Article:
High mutation rate and predominance of insertions in the Caenohabditis elegans nuclear genome

Dee R. Denver, Krystalynne Morris, Michael Lynch, W. Kelley Thomas

Research output: Contribution to journalArticlepeer-review

273 Scopus citations


Mutations have pivotal functions in the onset of genetic diseases and are the fundamental substrate for evolution. However, present estimates of the spontaneous mutation rate and spectrum are derived from indirect and biased measurements. For instance, mutation rate estimates for Caenorhabditis elegans are extrapolated from observations on a few genetic loci with visible phenotypes and vary over an order of magnitude. Alternative approaches in mammals, relying on phylogenetic comparisons of pseudogene loci and fourfold degenerate codon positions, suffer from uncertainties in the actual number of generations separating the compared species and the inability to exclude biases associated with natural selection. Here we provide a direct and unbiased estimate of the nuclear mutation rate and its molecular spectrum with a set of C. elegans mutation-accumulation lines that reveal a mutation rate about tenfold higher than previous indirect estimates and an excess of insertions over deletions. Because deletions dominate patterns of C. elegans pseudogene variation, our observations indicate that natural selection might be significant in promoting small genome size, and challenge the prevalent assumption that pseudogene divergence accurately reflects the spontaneous mutation spectrum.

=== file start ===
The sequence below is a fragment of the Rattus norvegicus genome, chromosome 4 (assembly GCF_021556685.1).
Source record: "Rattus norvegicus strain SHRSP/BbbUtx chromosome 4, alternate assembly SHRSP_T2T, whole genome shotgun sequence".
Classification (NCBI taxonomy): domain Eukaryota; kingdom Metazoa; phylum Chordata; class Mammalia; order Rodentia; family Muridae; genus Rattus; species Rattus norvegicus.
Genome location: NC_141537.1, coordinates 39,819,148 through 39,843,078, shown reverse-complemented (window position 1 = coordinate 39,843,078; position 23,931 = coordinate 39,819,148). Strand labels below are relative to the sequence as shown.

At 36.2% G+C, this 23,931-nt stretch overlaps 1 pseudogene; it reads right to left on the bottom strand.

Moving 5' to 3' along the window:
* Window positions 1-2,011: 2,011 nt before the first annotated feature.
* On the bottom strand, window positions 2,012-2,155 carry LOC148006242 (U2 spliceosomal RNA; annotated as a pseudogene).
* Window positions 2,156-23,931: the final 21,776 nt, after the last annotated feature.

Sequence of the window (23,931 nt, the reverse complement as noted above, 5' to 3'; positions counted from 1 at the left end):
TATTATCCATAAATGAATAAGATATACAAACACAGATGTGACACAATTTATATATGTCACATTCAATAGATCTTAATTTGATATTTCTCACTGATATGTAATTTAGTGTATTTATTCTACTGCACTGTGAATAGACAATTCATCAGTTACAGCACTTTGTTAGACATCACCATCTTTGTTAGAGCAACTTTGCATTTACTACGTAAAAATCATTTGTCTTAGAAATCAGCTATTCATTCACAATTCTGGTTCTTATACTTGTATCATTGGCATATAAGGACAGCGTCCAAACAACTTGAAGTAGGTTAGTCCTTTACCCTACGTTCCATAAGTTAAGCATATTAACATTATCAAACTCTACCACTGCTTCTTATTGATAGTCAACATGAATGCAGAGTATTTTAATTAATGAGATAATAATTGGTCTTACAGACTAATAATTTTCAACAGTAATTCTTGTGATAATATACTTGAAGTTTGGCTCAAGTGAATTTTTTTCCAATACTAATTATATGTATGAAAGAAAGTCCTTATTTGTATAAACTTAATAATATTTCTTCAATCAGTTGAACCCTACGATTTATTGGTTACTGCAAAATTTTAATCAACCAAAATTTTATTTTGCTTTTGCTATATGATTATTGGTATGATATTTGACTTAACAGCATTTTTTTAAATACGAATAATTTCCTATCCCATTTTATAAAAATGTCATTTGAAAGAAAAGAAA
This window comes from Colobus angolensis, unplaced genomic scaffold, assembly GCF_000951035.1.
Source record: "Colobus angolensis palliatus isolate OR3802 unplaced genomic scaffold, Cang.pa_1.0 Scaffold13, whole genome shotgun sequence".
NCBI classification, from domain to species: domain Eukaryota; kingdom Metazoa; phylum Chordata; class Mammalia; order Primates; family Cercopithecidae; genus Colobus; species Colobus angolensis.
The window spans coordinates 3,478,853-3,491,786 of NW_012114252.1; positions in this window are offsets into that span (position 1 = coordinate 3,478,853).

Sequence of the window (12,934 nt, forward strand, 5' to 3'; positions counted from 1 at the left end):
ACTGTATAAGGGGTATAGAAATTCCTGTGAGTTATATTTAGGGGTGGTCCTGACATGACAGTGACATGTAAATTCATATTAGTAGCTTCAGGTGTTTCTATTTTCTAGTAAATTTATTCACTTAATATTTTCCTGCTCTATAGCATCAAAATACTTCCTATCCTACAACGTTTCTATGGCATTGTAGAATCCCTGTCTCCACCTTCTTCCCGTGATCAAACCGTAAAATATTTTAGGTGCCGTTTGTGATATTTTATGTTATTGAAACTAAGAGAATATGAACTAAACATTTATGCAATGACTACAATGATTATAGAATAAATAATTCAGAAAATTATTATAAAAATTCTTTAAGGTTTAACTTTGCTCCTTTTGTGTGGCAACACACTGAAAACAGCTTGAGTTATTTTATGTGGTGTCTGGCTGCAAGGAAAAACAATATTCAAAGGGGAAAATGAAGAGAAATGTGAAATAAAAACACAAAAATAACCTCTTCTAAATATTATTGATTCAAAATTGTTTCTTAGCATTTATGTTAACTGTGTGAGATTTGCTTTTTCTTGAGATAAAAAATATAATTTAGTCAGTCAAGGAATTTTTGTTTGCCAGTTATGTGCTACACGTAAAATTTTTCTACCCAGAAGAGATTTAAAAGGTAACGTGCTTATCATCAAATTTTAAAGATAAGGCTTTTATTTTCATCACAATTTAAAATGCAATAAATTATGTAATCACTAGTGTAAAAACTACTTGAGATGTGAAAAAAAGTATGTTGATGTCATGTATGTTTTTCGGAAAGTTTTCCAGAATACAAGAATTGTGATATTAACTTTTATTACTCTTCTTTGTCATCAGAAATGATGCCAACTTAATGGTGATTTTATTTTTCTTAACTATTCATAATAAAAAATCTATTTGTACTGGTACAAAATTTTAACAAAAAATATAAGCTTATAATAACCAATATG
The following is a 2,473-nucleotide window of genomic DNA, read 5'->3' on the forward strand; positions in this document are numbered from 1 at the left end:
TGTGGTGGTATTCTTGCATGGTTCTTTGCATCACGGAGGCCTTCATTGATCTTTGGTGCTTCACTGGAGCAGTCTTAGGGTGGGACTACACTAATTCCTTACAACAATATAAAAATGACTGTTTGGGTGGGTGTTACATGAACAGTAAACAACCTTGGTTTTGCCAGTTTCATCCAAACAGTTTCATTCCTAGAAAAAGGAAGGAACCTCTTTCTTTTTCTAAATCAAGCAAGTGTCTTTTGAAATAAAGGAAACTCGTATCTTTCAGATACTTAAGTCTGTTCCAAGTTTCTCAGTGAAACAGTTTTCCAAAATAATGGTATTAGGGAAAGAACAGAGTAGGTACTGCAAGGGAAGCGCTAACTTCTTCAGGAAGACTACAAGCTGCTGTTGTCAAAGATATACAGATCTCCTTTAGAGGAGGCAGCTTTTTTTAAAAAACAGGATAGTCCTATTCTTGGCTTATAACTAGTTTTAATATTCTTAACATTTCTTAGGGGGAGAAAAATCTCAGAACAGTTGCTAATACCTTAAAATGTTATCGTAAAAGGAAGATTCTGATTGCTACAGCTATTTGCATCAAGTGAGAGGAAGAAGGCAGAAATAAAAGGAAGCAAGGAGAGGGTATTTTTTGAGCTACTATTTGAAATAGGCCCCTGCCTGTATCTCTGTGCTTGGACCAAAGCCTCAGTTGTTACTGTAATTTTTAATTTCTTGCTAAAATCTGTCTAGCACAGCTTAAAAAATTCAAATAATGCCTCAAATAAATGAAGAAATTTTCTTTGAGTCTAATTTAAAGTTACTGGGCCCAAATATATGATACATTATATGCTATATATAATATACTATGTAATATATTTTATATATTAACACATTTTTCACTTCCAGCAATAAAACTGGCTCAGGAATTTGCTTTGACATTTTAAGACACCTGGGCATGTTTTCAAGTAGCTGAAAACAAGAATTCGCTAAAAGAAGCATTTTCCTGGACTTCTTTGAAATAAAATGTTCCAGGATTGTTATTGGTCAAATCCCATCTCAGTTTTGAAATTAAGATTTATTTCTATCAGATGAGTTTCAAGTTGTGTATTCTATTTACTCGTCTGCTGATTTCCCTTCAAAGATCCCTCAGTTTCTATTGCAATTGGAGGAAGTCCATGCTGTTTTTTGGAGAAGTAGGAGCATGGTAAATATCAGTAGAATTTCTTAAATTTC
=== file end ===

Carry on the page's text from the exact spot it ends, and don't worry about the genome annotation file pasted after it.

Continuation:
Original languageEnglish (US)
Pages (from-to)679-682
Number of pages4
Issue number7000
StatePublished - Aug 5 2004
Externally publishedYes

ASJC Scopus subject areas

  • General


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